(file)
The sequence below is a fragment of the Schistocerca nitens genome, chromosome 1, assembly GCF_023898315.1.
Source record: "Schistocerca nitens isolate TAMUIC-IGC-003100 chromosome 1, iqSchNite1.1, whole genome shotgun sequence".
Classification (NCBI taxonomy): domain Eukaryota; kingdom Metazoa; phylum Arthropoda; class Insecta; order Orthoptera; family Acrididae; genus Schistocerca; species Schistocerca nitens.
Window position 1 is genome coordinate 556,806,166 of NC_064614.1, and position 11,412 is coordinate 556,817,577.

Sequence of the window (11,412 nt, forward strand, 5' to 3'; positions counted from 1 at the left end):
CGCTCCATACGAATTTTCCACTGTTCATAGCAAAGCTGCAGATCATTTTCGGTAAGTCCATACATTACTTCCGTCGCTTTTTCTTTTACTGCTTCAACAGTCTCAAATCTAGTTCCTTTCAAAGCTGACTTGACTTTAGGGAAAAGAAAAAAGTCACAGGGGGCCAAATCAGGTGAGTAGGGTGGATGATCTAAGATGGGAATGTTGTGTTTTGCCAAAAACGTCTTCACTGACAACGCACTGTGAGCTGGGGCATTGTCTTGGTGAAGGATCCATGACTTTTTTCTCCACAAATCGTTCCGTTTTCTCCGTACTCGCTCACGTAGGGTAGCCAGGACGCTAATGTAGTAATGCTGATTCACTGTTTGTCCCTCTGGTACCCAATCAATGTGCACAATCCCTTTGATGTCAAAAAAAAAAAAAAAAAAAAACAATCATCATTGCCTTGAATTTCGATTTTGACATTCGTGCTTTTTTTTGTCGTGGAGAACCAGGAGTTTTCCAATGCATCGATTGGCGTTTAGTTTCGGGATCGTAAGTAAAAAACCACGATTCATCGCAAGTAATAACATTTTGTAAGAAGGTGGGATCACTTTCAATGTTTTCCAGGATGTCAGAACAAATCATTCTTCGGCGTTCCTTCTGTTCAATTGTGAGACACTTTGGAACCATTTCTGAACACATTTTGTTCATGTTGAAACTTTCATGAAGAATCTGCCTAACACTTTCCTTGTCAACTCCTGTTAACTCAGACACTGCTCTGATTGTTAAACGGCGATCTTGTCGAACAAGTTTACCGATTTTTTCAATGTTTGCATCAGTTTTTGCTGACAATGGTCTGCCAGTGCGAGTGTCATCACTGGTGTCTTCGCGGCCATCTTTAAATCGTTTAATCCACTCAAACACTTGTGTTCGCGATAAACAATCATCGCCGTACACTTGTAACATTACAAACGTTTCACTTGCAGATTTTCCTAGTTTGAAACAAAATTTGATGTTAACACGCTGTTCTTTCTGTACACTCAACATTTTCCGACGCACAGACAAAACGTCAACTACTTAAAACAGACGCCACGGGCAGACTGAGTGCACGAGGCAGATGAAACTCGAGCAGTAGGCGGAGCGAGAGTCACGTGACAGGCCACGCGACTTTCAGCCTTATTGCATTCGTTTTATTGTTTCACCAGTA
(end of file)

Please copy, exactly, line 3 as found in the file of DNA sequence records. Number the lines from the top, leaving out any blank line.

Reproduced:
Classification (NCBI taxonomy): domain Eukaryota; kingdom Metazoa; phylum Arthropoda; class Insecta; order Orthoptera; family Acrididae; genus Schistocerca; species Schistocerca nitens.